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Till We Have Faces By C.S. Lewis Yip Yak Book Review

Reviewed By Joshua Reed

"Till We Have Faces" is a retelling of the Greek myth of Cupid and Psyche, but it's far from a simple fairy tale. Instead, C.S. Lewis brings the story to life through the perspective of Orual, a woman who has suffered an abusive childhood and the loss of her mother. Starved for love, Orual develops a possessive love for her younger sister Psyche, which eventually leads her to grow bitter and angry at the gods for depriving her of this love. Through Orual's eyes, we witness a realistic and moving character transformation, as she confronts her own illusions and learns about faith and love.

While C.S. Lewis is best known for his fantasy series "The Chronicles of Narnia," "Till We Have Faces" is a different kind of book. For one, it is intended for adults, not children. There is technically kings and queens and intrique, but it's dominately philosophical and religious, with themes that explore faith, love, and transformation. The story is consistent with a fusion of Christianity and pagan mythology, making for a rich and complex read.

One of the most compelling aspects of "Till We Have Faces" is its emphasis on truth-speaking. As one of the characters, the Fox, puts it: "Child, to say the very thing you really mean, the whole of it, nothing more or less or other than what you really mean; that's the whole art and joy of words." This idea is central to the book, as Orual is forced to confront her own truth by reading aloud her whole "complaint" to the gods, which is essentially her life story. Through this process, she begins to answer her own questions.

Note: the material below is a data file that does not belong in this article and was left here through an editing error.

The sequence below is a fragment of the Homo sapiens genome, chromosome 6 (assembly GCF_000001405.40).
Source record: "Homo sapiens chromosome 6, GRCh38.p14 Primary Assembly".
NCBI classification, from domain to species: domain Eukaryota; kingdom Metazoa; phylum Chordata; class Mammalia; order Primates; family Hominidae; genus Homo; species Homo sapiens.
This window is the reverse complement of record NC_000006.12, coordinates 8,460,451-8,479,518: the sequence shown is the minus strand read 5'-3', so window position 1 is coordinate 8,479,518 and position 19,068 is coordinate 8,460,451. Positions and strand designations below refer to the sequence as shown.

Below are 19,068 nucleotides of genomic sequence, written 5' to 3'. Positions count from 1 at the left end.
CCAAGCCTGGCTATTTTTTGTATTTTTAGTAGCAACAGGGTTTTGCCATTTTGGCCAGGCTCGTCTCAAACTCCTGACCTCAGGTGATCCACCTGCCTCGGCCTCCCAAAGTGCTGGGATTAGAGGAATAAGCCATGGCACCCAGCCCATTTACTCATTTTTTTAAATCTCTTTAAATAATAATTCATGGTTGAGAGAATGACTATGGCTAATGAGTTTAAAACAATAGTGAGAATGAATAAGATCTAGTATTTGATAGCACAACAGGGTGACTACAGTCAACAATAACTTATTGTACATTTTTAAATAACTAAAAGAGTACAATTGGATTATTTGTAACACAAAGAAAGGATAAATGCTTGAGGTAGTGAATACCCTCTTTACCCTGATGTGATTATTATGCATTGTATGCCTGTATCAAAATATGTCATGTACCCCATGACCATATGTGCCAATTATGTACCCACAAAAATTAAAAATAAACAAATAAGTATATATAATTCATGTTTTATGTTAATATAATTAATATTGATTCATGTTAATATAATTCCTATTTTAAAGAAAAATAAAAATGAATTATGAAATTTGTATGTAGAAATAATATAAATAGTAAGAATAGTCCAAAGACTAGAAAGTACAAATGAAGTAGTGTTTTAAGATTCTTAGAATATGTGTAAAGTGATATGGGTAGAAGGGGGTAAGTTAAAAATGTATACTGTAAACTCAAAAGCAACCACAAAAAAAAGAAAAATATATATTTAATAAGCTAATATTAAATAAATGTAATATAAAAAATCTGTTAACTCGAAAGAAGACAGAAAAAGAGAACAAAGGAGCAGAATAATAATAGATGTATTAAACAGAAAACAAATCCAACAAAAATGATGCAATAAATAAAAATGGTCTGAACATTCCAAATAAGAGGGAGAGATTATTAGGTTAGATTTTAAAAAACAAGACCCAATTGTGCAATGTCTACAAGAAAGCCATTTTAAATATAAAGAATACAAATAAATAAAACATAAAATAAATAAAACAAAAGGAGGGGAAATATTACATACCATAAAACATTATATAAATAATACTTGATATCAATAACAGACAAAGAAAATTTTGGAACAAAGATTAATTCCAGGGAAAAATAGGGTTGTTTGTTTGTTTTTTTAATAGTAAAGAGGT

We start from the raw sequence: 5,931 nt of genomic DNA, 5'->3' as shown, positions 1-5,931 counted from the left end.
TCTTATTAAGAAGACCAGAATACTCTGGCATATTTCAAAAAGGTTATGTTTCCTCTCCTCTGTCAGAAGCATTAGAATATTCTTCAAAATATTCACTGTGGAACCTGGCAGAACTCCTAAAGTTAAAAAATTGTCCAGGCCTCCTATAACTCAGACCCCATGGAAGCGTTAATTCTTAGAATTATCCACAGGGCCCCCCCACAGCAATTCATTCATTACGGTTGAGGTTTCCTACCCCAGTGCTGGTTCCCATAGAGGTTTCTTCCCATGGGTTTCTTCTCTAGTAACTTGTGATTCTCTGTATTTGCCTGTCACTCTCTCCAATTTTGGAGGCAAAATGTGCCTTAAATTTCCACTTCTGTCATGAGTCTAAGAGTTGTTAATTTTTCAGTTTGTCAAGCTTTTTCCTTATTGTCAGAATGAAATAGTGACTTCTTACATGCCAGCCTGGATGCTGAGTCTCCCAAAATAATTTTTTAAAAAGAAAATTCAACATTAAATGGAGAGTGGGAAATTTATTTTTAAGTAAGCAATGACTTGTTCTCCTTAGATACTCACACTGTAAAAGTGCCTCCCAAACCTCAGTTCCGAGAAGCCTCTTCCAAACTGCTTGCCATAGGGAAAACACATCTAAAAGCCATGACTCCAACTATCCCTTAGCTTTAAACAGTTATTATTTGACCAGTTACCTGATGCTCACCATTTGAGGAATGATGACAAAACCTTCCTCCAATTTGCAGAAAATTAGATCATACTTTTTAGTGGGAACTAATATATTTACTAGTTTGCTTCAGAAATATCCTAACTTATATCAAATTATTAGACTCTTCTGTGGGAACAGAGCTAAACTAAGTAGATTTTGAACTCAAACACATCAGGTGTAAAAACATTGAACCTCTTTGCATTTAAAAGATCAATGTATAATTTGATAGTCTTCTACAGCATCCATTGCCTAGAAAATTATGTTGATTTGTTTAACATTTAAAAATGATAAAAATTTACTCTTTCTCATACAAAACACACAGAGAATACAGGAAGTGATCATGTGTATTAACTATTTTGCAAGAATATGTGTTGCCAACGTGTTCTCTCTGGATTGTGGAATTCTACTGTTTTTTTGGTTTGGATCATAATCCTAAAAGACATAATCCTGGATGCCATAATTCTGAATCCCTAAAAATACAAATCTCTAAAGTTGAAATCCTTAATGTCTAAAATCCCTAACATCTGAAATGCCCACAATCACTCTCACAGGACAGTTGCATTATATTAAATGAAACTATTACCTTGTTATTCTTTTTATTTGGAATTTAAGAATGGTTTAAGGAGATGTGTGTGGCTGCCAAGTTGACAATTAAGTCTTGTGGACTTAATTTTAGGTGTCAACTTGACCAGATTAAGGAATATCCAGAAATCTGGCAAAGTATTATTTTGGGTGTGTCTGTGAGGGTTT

The overarching idea of the book is that the human race often complains about the unfairness of life, much like Orual does. But if we read between the lines, we'll find that the "universe" is more than just. As Orual asks at one point, "Are the gods not just?" The Fox replies: "Oh no, child. What would become of us if they were?" This quote is my favorite because it touches on the greatest teaching in Christianity, which is the relieving sense of grace.

If you enjoy thought-provoking themes and well-crafted writing, then "Till We Have Faces" is a book that you will strongly appreciate. The story hits its theme hard, and the book is full of quotes that will make you think deeply about faith, love, and transformation. It's the kind of book that you'll want to savor slowly, and perhaps even hang up quotes from it on your mirror as a reminder of its profound insights.